7 Questions with Lindsay Duncan

7 Questions with Lindsay Duncan

Darrah RichardsonFebruary 12, 2018

Lindsay Duncan is a photographer of people and the things they make. She has spent over a decade pursuing photography through her two strongest passions: Canadian music and feminism. On the blog this week, she sheds some light on her creative process, what drives her and how she balances work and life. Spoiler alert: Lindsay may have gotten a slow start in her business, but she's not about to slow down anytime soon. Here's a bit more background on Lindsay: 

As a music photographer Lindsay has covered festivals, tours, and behind the scenes for some of Canada's biggest acts (Dan Mangan, Matt Mays, Joel Plaskett). Her work has appeared in print in Rolling Stone Germany, Guitar and Bass Magazine, Exclaim! Magazine, and has been exhibited at Toronto's Analogue Gallery. Lindsay also works frequently as an onset stills photographer for Canadian film and television and loves working on versatile projects with different styles.

Her current focus is on projects which explore the intersection of women, the male/female gaze, power, and creativity. She is a photographer with Be the Next Her, a career blog for women, and the creator of The (UN)dressed project. You can often find Lindsay practicing yoga and petting strangers' dogs.

1. How did you get started in business?

Very slowly :). I was always interested in photography but didn’t know anyone who was a photographer as a full time occupation. In university, I received a grant to travel to Kosovo and do the still photography for a documentary film, and that was my official start, when I first realized I could take this on professionally. After that, I worked for my university newspaper where I lucked into an incredible mentor. Once I returned to Nova Scotia after university, I managed to find another incredible mentor who helped me hone my skills not only as a photographer but also as a business person. From there I slowly built up my client base and skills, taking on more and more work until I felt comfortable enough (or rather, uncomfortable enough) to leave my day job. Or rather day JOBS – I had four at the time.

2. What is your morning routine?

When I’m in a slower period, it means being at home so I wake up and drink lemon water before meditating followed by yoga and reading a book or newspaper for about 30 minutes before I get to my desk for editing. But I’m often away from home on projects (like right now) or working until the early hours of the morning. During those times, I sleep late then treat myself to a walk and a coffee at a local café. Either way, no phones in bed is a big rule for me. Trying to find routine and take my healthy habits on the road is a challenge I still wrestle with.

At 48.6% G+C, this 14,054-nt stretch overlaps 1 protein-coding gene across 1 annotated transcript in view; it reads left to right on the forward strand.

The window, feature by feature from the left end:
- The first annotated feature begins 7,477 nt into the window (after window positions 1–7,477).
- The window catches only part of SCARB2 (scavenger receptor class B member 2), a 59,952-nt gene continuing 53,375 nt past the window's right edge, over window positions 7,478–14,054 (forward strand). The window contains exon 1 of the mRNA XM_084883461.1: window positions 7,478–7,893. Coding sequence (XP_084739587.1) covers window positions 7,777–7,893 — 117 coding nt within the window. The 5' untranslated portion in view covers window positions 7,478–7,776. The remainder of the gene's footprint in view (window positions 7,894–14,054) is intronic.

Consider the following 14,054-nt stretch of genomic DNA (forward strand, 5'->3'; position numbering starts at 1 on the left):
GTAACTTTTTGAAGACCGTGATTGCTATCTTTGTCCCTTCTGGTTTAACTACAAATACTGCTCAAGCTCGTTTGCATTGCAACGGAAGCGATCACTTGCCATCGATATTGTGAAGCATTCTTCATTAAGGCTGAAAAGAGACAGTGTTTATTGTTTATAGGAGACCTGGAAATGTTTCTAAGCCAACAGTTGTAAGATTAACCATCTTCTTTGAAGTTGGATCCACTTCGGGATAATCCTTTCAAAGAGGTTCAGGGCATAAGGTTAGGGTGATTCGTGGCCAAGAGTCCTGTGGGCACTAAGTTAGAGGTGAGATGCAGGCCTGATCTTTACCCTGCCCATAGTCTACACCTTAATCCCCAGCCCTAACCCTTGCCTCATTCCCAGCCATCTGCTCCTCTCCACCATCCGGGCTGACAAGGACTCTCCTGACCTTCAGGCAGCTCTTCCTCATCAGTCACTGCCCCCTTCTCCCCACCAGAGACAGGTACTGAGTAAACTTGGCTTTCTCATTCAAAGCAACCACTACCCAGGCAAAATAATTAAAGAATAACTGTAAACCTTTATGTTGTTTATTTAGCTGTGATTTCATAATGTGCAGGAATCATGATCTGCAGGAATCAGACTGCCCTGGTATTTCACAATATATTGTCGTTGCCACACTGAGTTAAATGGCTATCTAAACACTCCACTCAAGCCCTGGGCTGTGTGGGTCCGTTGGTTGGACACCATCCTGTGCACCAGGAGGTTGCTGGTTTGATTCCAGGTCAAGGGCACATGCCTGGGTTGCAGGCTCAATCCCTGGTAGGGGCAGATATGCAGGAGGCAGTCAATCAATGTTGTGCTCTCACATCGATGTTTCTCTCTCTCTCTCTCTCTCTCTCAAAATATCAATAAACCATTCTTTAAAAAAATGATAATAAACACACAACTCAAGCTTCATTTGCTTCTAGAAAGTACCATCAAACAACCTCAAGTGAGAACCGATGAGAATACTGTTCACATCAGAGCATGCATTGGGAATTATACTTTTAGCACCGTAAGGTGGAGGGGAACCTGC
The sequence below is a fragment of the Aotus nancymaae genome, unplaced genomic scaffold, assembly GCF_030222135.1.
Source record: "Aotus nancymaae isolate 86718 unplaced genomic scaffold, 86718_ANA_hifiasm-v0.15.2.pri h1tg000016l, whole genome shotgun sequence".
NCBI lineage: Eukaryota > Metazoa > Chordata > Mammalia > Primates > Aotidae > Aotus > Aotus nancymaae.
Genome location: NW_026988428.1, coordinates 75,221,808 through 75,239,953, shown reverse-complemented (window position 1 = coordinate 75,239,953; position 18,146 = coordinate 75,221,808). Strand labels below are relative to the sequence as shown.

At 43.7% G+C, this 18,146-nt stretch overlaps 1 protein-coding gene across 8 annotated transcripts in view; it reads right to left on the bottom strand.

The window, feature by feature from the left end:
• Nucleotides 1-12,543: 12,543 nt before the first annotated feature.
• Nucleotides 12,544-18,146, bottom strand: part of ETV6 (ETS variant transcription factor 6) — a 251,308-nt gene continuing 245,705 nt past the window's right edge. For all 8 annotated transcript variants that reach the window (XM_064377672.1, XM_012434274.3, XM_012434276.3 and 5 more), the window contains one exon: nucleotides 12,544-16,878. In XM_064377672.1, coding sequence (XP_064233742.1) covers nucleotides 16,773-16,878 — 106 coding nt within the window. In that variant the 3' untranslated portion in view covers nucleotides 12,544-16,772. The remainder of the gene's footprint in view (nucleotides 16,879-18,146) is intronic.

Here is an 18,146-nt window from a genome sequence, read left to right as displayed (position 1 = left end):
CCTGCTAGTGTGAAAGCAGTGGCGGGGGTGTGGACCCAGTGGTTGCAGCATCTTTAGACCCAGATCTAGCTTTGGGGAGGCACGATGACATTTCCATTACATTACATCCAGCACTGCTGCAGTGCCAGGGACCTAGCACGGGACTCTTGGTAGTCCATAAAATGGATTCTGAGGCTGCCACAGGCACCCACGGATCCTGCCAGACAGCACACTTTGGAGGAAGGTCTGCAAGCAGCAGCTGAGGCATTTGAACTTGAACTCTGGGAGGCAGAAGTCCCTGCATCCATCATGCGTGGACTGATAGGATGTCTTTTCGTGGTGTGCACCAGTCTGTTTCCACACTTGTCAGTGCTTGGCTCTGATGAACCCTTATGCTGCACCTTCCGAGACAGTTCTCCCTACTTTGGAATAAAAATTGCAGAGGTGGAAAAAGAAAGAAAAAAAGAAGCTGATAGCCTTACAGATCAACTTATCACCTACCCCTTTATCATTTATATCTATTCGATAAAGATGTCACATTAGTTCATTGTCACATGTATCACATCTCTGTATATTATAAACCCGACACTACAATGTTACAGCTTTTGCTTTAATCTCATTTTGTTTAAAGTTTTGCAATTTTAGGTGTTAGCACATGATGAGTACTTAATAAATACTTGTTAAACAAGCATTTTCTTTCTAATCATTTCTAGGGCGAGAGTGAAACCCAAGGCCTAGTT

3. What is your way to unwind after a long workday? 

If I’m on set all day, a Manhattan (light on the vermouth) and an episode of Rick and Morty. If I’ve been editing all day, I like to get out for a Pilates class, a catchup with my friends or a concert.

4. What's a goal you're working towards right now?

 Making a book, and booking a vacation.

5. Who inspires you and why? 

Georgia O’Keefe - because she didn’t apologize for being a woman and an artist. She refused to be labeled as a female artist. She always fought to be seen as simply an artist.

Darcy Padilla - she showed me that long term artistic projects can be done on your own terms, even if it means taking jobs you wouldn’t otherwise. The jobs you HAVE to take can allow you to do the projects you NEED to make.

My friends - each one is doing their own thing and they consistently keep me inspired and humbled. Their positivity about what we can accomplish keeps me from second guessing my path.

6. When was the last time you failed spectacularly at something? 

Which time? I’m a big proponent of failing often. Most recently, I attempted to go to a spin class. I wanted to pass out or vomit. I also just got passed up for a grant I badly wanted – found out this morning.

7. What's the best advice you've ever received?

For Photography - “You’re responsible for all 4 corners of your frame.”

For Life - “You can’t pour from a cup that’s empty.” Meaning you can’t help others if you don’t take care of yourself.

See more examples of Lindsay's work on her site, lindsayduncanphoto.com

Photo of Lindsay © Sydney MacLennan 

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